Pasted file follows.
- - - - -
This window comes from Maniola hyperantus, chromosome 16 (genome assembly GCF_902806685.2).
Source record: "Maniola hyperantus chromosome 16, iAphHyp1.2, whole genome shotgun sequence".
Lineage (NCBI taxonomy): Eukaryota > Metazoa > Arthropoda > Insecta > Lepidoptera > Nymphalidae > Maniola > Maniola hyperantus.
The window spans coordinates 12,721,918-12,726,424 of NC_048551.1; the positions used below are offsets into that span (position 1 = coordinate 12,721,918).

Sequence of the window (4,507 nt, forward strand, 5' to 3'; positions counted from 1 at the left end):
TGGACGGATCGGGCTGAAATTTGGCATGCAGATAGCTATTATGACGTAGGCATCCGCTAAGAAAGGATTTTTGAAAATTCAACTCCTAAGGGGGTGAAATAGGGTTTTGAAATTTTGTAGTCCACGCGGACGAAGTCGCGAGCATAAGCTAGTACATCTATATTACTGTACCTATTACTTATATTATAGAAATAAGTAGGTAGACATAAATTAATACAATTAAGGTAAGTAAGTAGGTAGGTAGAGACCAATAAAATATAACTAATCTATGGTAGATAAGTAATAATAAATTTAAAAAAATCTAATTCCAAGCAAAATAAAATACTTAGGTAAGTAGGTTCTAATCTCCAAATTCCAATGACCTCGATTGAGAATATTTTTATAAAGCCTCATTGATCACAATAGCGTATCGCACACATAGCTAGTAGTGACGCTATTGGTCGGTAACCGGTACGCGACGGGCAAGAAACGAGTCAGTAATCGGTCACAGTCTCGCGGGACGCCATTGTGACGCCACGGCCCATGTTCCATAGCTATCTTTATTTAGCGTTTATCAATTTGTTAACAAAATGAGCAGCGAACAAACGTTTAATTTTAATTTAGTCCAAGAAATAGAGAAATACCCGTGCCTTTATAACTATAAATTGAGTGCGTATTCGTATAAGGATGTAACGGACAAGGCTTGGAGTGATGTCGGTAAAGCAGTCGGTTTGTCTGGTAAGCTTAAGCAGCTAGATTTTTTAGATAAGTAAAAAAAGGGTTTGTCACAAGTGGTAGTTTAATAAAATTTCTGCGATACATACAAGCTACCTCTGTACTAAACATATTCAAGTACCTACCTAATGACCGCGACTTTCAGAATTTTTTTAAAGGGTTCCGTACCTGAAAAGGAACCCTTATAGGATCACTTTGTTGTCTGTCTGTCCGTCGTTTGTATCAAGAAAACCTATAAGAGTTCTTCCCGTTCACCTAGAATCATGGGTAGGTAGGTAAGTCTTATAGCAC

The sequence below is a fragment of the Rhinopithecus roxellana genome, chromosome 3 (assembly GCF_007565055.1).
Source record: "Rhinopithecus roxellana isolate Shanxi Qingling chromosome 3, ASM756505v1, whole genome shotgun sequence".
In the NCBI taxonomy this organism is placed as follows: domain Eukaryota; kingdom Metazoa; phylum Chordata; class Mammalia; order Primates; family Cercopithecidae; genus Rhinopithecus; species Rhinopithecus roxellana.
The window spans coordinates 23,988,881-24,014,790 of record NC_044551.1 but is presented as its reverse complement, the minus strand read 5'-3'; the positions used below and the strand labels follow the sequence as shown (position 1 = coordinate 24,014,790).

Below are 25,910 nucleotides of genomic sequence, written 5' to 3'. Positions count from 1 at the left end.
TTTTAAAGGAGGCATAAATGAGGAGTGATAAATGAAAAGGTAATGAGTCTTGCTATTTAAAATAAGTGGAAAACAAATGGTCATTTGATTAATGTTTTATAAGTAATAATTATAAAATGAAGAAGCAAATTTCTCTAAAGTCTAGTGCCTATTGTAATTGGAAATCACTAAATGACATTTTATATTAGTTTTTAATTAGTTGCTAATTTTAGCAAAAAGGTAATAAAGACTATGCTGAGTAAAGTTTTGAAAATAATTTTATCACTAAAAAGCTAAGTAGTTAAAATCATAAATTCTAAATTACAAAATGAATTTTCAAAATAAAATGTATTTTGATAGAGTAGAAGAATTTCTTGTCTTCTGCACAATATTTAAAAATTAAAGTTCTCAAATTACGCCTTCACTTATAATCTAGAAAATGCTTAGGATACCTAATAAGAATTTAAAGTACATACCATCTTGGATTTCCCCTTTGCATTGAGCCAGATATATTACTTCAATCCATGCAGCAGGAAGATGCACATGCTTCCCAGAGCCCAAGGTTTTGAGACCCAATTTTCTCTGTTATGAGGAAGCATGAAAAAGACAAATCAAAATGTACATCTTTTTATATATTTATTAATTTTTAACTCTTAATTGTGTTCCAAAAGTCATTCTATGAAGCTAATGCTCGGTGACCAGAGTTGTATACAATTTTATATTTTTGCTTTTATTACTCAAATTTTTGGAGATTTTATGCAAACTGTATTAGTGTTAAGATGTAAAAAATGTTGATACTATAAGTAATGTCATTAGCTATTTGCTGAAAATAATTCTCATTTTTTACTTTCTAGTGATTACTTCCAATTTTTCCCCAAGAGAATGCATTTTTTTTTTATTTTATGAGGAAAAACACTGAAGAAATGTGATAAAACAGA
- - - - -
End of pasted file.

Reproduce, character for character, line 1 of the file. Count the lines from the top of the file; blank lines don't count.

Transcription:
This window comes from Maniola hyperantus, chromosome 16 (genome assembly GCF_902806685.2).